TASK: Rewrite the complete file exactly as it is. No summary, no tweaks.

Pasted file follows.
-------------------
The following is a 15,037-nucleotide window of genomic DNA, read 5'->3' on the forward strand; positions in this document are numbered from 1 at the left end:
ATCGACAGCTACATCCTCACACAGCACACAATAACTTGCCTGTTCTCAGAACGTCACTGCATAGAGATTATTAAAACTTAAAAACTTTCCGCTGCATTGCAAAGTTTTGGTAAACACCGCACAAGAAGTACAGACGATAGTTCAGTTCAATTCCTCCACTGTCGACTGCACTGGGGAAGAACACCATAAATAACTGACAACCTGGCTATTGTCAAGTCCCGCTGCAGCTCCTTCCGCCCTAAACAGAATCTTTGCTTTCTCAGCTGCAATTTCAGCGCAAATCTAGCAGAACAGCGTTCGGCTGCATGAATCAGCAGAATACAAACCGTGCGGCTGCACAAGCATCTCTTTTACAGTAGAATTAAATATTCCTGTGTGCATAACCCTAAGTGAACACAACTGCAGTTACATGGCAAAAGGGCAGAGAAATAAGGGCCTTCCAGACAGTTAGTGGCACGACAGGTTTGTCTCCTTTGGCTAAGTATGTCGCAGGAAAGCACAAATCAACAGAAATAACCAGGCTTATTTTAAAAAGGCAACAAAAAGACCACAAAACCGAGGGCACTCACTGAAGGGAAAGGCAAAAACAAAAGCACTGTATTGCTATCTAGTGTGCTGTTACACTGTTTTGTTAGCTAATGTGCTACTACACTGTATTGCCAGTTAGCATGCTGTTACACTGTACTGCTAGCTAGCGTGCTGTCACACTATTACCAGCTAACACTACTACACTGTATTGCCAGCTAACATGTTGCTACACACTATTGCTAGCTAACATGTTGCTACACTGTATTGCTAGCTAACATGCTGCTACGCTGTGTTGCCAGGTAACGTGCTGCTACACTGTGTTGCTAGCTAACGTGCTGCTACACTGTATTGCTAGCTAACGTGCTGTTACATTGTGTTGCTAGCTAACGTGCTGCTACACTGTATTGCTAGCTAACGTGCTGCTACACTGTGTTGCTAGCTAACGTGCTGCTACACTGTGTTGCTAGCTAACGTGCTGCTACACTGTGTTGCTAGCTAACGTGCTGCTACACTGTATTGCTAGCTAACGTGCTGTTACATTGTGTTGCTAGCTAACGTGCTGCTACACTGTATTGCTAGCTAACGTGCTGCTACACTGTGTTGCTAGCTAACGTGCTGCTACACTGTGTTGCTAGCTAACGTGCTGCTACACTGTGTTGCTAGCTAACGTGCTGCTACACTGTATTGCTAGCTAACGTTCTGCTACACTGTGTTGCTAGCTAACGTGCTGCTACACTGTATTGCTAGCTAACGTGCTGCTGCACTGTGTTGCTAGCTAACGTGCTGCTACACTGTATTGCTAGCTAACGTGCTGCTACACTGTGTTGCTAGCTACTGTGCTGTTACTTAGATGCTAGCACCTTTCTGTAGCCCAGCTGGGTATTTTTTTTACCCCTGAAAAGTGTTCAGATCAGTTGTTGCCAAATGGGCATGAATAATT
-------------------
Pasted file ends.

The following is a 15,037-nucleotide window of genomic DNA, read 5'->3' on the forward strand; positions in this document are numbered from 1 at the left end:
ATCGACAGCTACATCCTCACACAGCACACAATAACTTGCCTGTTCTCAGAACGTCACTGCATAGAGATTATTAAAACTTAAAAACTTTCCGCTGCATTGCAAAGTTTTGGTAAACACCGCACAAGAAGTACAGACGATAGTTCAGTTCAATTCCTCCACTGTCGACTGCACTGGGGAAGAACACCATAAATAACTGACAACCTGGCTATTGTCAAGTCCCGCTGCAGCTCCTTCCGCCCTAAACAGAATCTTTGCTTTCTCAGCTGCAATTTCAGCGCAAATCTAGCAGAACAGCGTTCGGCTGCATGAATCAGCAGAATACAAACCGTGCGGCTGCACAAGCATCTCTTTTACAGTAGAATTAAATATTCCTGTGTGCATAACCCTAAGTGAACACAACTGCAGTTACATGGCAAAAGGGCAGAGAAATAAGGGCCTTCCAGACAGTTAGTGGCACGACAGGTTTGTCTCCTTTGGCTAAGTATGTCGCAGGAAAGCACAAATCAACAGAAATAACCAGGCTTATTTTAAAAAGGCAACAAAAAGACCACAAAACCGAGGGCACTCACTGAAGGGAAAGGCAAAAACAAAAGCACTGTATTGCTATCTAGTGTGCTGTTACACTGTTTTGTTAGCTAATGTGCTACTACACTGTATTGCCAGTTAGCATGCTGTTACACTGTACTGCTAGCTAGCGTGCTGTCACACTATTACCAGCTAACACTACTACACTGTATTGCCAGCTAACATGTTGCTACACACTATTGCTAGCTAACATGTTGCTACACTGTATTGCTAGCTAACATGCTGCTACGCTGTGTTGCCAGGTAACGTGCTGCTACACTGTGTTGCTAGCTAACGTGCTGCTACACTGTATTGCTAGCTAACGTGCTGTTACATTGTGTTGCTAGCTAACGTGCTGCTACACTGTATTGCTAGCTAACGTGCTGCTACACTGTGTTGCTAGCTAACGTGCTGCTACACTGTGTTGCTAGCTAACGTGCTGCTACACTGTGTTGCTAGCTAACGTGCTGCTACACTGTATTGCTAGCTAACGTGCTGTTACATTGTGTTGCTAGCTAACGTGCTGCTACACTGTATTGCTAGCTAACGTGCTGCTACACTGTGTTGCTAGCTAACGTGCTGCTACACTGTGTTGCTAGCTAACGTGCTGCTACACTGTGTTGCTAGCTAACGTGCTGCTACACTGTATTGCTAGCTAACGTTCTGCTACACTGTGTTGCTAGCTAACGTGCTGCTACACTGTATTGCTAGCTAACGTGCTGCTGCACTGTGTTGCTAGCTAACGTGCTGCTACACTGTATTGCTAGCTAACGTGCTGCTACACTGTGTTGCTAGCTACTGTGCTGTTACTTAGATGCTAGCACCTTTCTGTAGCCCAGCTGGGTATTTTTTTTACCCCTGAAAAGTGTTCAGATCAGTTGTTGCCAAATGGGCATGAATAATT